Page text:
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State gradually shutting down Florence prison

FLORENCE — The state is following through on Gov. Doug Ducey’s plan to close Arizona State Prison-Florence Complex, with almost half of inmates there transferred out, the Town Council was told Monday.

“We’ve seen a consistent lowering of the numbers at that particular historic complex, and now the North Unit is completely empty,” Town Manager Brent Billingsley told the council. North Unit once held 1,000 inmates within Florence Complex, which held a total of almost 3,600.

Florence officials were stunned by Gov. Doug Ducey’s announcement of the closure in his state of the state address in January. Near the end of September, Florence Complex was down to 2,510 inmates and the number continues to decline, Billingsley told the council in his written report. The complex includes historic prison buildings, along with South Unit and East Unit.

The actual savings the state will see from closing the prison are debatable, a statehouse committee was told earlier this year. The closure itself is expected to save the state $60 million per year. But annual costs to house the inmates in private prisons and county jails could be $110 million, leaving the state with a net loss of $50 million a year. However, keeping the aged and neglected Florence Complex in use would cost untold millions in repairs and upgrades.

The loss of jobs and population are expected to be major setbacks for Florence. The loss could mean a $1.3 million direct hit to town services, or about 13% of the town’s total state-shared revenues. The ripple effect could total as much as $2.5 million annually. The town’s sewer utility could lose $650,000 per year, and the remaining ratepayers could be on the hook, the town has said.

The state Department of Corrections had not responded to PinalCentral’s request for comment by late Monday afternoon.

The town continues to work for some new use for the old prison property that will blunt the negative impact on the community, Ben Bitter, the town’s intergovernmental and communications manager, commented by email Tuesday.

“The town continues to advocate for the continued use of the facility wherever possible,” Bitter said. “Should the state choose to ultimately close down the facility, we will continue to push for an adaptive reuse plan that can maximize the economic impact of the facility on the region.

“Talks are ongoing between the town and the Department of Corrections, Rehabilitation & Reentry to ensure that any negative impacts of the closure are mitigated to the maximum extent possible,” Bitter continued. “Nonetheless, the closure of the North Unit was a disappointment to the town, and we hope to meet with the Department in the coming days to determine their short-term and long-term plans for this unique unit.”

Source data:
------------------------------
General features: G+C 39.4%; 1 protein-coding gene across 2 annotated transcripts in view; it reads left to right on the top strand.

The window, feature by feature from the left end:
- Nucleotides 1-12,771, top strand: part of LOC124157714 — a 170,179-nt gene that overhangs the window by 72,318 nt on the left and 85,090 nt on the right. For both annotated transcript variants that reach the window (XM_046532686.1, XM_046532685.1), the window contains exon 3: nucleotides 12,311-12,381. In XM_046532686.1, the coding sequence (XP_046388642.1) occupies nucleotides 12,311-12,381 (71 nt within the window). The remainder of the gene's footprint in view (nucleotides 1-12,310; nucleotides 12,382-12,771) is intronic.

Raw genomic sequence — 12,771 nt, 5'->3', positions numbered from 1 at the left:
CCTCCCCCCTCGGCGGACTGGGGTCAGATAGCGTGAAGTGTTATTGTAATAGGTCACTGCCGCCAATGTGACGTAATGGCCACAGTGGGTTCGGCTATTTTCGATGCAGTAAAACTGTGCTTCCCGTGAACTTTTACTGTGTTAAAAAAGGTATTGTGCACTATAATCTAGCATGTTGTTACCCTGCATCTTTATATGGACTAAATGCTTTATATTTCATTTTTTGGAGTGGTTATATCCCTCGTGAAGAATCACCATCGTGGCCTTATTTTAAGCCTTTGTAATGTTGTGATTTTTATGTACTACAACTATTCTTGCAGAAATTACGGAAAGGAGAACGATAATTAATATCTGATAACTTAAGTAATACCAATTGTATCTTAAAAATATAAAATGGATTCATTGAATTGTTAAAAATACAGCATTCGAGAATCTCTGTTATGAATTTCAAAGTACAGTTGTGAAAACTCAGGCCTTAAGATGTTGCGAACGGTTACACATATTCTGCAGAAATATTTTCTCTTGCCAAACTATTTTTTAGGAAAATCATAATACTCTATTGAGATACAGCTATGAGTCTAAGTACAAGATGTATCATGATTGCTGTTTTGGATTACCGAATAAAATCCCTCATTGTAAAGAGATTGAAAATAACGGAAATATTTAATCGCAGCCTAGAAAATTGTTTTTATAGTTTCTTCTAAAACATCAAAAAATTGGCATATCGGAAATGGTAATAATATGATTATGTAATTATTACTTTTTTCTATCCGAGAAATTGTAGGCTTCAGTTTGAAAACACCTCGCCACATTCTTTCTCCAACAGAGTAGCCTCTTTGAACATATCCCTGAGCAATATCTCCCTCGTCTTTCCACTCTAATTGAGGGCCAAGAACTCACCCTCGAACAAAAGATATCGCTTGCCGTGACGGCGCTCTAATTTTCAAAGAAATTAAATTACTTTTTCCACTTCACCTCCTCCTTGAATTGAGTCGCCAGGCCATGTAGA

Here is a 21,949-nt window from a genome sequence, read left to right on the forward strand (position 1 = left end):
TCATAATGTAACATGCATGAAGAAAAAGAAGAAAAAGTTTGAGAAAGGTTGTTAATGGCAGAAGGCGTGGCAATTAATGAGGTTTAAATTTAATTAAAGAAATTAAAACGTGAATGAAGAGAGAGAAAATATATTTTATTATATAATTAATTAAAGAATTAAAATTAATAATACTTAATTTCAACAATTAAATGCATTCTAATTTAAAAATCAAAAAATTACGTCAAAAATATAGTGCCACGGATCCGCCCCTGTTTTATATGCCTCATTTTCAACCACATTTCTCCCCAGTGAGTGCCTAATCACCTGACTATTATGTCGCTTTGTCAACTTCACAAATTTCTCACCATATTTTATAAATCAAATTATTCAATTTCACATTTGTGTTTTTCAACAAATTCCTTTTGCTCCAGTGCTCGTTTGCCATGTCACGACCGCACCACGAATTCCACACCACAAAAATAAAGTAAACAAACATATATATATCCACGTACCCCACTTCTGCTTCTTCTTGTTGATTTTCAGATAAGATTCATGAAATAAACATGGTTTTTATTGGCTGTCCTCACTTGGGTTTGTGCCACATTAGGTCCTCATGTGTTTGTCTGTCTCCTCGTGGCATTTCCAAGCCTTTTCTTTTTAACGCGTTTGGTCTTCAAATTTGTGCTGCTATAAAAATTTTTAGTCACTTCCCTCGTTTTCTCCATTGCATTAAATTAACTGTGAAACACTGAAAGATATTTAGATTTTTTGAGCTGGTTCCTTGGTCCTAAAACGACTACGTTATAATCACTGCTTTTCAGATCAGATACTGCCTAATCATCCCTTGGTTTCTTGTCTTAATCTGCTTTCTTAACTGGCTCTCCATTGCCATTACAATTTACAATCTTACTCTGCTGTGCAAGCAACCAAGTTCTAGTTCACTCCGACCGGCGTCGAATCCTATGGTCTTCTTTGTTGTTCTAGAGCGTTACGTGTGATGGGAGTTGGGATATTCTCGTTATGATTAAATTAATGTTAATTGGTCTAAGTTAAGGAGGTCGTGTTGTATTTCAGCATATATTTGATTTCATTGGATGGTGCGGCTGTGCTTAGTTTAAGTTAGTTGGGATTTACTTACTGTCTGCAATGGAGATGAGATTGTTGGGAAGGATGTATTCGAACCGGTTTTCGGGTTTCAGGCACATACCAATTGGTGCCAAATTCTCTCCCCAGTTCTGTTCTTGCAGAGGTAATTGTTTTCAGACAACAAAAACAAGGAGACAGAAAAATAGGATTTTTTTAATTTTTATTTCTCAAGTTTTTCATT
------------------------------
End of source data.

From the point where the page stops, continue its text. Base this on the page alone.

Councilwoman Kristen Larsen asked Monday if the town is finally receiving accurate information about Covid-19 infections in local prisons.

Billingsley said the town continues to receive incomplete data, and data that doesn’t jibe with other reports.

“I’m not sure there’s a whole lot the town can do to put pressure on anyone to provide more accurate data,” he said. Billingsley said Bitter is compiling and reporting the data as best he can, and in terms of statewide cases, “it appears that we’re much better off than we were a few weeks ago, and we’re kind-of holding steady in terms of the number of cases as it relates to the number of tests.”

911 system

In other business Monday, Vice Mayor John Anderson said he was troubled by the 911 system going down recently.

Bitter commented afterward that 911 went down for about 45 minutes on Sept. 28. The outage was not just a local problem but affected multiple states, he said.

If Florence’s 911 system fails, its emergency calls are routed through Pinal County. Because the county’s 911 function was out as well, Florence overrode the system to take emergency calls on its non-emergency number.

“From the customer viewpoint, we hope the experience was seamless as these backup redundancies were utilized,” Bitter said.

Billingsley also noted that the town and Pinal County now have the ability to receive text messages to 911, for those who may be unable to place a 911 call. However, Billingsley said texts don’t reveal the caller’s location, so it’s important to include the exact location and nature of the emergency in the text.

He continued that text-to-911 users should avoid “text jargon,” abbreviations, photos and videos, and they should not text 911 while driving.

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FUSD reports 70% return for regular classes